Article 6. Whether predestination is certain?

Objection 1. It seems that predestination is not certain. Because on the words “Hold fast that which thou hast, that no one take thy crown,” (Apocalypse 3:11), Augustine says (De Corr. et Grat. 15): “Another will not receive, unless this one were to lose it.” Hence the crown which is the effect of predestination can be both acquired and lost. Therefore predestination cannot be certain.

Objection 2. Further, granted what is possible, nothing impossible follows. But it is possible that one predestined–e.g. Peter–may sin and then be killed. But if this were so, it would follow that the effect of predestination would be thwarted. This then, is not impossible. Therefore predestination is not certain.

Objection 3. Further, whatever God could do in the past, He can do now. But He could have not predestined whom He hath predestined. Therefore now He is able not to predestine him. Therefore predestination is not certain.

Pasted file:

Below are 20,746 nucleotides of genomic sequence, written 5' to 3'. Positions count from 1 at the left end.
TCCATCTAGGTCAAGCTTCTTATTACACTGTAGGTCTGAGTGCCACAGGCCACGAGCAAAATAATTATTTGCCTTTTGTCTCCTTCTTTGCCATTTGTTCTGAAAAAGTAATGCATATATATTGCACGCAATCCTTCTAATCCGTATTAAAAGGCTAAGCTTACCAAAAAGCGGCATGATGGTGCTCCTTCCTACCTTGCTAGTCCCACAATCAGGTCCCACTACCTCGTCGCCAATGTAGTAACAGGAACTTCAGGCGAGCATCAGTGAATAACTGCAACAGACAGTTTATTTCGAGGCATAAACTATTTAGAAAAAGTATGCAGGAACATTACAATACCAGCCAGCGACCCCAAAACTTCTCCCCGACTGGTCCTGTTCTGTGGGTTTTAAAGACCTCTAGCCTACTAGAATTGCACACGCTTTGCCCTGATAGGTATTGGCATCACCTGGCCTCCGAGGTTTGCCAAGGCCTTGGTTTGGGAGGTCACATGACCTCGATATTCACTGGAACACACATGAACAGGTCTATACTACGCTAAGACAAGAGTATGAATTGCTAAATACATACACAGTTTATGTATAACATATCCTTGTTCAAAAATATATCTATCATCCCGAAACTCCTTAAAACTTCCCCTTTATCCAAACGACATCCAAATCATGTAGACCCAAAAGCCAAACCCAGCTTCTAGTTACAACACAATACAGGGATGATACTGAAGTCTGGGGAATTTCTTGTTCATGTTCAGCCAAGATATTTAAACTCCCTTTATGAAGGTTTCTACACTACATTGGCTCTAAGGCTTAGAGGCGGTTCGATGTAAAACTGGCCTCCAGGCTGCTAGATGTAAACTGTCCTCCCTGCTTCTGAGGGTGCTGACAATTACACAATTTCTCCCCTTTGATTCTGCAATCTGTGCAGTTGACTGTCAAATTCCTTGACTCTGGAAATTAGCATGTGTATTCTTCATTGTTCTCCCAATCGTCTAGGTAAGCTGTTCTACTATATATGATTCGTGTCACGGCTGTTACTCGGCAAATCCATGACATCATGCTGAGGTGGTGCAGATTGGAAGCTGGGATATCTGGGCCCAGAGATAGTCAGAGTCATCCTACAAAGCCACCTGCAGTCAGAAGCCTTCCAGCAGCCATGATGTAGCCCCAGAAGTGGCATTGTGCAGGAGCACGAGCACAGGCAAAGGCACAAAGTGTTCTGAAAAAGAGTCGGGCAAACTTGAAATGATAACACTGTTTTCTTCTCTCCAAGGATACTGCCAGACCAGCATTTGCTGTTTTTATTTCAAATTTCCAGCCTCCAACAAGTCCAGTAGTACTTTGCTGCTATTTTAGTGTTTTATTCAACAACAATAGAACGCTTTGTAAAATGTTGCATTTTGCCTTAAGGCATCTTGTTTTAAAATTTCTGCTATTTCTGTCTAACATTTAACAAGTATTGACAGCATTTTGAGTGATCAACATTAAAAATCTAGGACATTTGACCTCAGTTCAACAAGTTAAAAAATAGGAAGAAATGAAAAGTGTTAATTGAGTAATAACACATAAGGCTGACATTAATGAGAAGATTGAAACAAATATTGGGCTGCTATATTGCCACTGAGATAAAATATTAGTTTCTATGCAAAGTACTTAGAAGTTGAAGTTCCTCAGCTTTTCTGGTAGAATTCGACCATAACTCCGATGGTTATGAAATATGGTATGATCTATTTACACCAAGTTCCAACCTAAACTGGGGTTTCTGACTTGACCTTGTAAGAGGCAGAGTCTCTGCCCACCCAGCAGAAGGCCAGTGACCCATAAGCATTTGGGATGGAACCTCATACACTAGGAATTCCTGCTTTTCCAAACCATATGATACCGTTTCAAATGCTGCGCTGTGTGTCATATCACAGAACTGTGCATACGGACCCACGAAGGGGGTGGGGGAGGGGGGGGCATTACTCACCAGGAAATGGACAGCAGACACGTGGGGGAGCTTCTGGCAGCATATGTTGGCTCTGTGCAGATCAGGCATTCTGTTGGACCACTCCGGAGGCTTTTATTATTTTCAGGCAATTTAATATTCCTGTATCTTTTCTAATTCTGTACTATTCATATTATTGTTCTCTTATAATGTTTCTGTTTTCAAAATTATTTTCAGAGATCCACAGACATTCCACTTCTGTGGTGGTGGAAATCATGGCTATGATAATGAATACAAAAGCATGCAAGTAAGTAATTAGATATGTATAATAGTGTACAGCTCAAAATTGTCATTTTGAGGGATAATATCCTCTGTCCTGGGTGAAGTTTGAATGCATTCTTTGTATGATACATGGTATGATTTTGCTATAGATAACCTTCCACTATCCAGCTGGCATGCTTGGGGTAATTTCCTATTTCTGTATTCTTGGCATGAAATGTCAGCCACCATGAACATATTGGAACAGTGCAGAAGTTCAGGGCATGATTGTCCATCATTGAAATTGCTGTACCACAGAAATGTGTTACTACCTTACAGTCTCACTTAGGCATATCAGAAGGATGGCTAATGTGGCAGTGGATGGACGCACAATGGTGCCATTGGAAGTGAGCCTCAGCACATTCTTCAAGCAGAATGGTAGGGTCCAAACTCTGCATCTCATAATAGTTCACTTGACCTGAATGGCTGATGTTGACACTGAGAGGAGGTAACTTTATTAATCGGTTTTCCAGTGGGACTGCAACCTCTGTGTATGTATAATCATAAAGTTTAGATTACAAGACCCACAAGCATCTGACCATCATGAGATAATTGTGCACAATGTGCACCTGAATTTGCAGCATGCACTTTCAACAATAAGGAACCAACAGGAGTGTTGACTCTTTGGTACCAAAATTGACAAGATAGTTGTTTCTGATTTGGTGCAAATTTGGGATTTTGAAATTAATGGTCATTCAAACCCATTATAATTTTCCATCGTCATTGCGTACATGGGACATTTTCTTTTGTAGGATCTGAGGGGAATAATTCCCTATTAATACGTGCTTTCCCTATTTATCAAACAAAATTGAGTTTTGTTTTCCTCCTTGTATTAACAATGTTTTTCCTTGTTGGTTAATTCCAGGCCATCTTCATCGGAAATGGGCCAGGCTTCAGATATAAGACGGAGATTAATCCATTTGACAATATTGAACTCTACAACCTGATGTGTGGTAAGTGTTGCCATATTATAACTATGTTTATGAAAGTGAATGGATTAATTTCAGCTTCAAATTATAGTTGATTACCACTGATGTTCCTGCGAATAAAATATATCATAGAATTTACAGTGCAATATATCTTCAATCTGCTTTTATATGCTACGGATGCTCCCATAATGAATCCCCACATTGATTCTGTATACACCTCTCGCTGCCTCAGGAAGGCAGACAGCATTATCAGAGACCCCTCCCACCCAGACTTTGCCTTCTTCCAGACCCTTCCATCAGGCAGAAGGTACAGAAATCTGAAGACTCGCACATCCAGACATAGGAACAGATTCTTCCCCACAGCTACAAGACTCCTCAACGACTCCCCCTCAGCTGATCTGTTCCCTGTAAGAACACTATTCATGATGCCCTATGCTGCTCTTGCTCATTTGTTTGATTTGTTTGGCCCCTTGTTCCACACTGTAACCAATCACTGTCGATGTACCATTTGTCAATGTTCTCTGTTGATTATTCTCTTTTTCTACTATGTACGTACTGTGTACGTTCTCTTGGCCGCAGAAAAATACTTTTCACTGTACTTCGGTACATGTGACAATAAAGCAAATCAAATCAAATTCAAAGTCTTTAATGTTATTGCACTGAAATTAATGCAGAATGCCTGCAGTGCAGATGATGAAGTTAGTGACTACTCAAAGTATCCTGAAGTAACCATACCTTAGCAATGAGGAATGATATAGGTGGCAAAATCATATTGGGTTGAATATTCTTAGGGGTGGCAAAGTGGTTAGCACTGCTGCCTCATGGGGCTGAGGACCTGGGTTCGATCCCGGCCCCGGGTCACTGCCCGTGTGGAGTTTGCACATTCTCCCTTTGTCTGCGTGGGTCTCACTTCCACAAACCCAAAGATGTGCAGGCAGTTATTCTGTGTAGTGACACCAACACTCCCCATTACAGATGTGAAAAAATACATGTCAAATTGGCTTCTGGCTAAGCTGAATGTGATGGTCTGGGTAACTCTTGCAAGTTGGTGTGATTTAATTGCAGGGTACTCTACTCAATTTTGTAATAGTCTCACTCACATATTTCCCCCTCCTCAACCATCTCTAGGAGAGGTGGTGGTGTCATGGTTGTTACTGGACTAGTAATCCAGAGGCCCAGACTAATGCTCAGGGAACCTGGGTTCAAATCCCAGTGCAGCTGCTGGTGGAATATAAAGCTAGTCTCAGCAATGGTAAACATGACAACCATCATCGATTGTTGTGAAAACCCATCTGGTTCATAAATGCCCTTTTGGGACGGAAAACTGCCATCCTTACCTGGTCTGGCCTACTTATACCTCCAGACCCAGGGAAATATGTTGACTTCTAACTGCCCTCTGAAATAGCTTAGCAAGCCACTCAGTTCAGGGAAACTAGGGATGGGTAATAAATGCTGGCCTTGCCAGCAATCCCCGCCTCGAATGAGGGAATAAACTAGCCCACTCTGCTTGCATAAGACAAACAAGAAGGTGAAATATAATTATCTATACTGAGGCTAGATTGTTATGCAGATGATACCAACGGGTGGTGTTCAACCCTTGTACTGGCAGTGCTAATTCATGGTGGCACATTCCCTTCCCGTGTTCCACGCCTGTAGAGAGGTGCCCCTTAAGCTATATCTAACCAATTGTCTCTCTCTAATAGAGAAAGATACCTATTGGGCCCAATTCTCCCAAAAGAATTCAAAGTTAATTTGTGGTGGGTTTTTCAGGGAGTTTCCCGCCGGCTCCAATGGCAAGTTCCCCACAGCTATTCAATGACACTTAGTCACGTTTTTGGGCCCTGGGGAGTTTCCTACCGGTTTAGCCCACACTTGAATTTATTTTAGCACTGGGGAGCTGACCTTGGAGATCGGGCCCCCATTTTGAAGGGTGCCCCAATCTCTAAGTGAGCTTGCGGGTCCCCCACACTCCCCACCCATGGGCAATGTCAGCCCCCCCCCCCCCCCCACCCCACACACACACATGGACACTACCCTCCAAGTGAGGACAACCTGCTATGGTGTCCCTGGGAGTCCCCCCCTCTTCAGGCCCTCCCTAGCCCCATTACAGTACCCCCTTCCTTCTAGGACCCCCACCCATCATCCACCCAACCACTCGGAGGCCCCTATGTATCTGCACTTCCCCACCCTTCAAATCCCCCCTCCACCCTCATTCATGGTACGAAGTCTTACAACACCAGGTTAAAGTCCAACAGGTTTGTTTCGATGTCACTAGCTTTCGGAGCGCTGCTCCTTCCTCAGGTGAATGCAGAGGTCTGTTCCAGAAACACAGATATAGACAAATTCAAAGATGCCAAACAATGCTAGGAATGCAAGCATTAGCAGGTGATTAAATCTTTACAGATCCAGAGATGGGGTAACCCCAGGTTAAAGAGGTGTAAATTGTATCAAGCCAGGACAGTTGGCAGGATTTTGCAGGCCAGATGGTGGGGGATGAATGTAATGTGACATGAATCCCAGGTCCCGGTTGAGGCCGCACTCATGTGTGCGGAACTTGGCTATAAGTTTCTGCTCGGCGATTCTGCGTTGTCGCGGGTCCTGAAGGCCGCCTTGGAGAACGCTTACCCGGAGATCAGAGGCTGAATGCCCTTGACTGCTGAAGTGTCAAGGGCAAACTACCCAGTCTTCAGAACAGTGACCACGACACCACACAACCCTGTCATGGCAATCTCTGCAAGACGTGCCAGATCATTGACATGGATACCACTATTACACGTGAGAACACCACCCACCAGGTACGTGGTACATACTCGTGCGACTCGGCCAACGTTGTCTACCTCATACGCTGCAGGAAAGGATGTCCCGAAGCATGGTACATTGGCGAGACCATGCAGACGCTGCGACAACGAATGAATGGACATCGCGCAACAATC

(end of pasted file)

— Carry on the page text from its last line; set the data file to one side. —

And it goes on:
On the contrary, A gloss on Romans 8:29: “Whom He foreknew, He also predestinated”, says: “Predestination is the foreknowledge and preparation of the benefits of God, by which whosoever are freed will most certainly be freed.”

I answer that, Predestination most certainly and infallibly takes effect; yet it does not impose any necessity, so that, namely, its effect should take place from necessity. For it was said above (Article 1), that predestination is a part of providence. But not all things subject to providence are necessary; some things happening from contingency, according to the nature of the proximate causes, which divine providence has ordained for such effects. Yet the order of providence is infallible, as was shown above (I:22:4). So also the order of predestination is certain; yet free-will is not destroyed; whence the effect of predestination has its contingency. Moreover all that has been said about the divine knowledge and will (I:14:13; I:19:4) must also be taken into consideration; since they do not destroy contingency in things, although they themselves are most certain and infallible.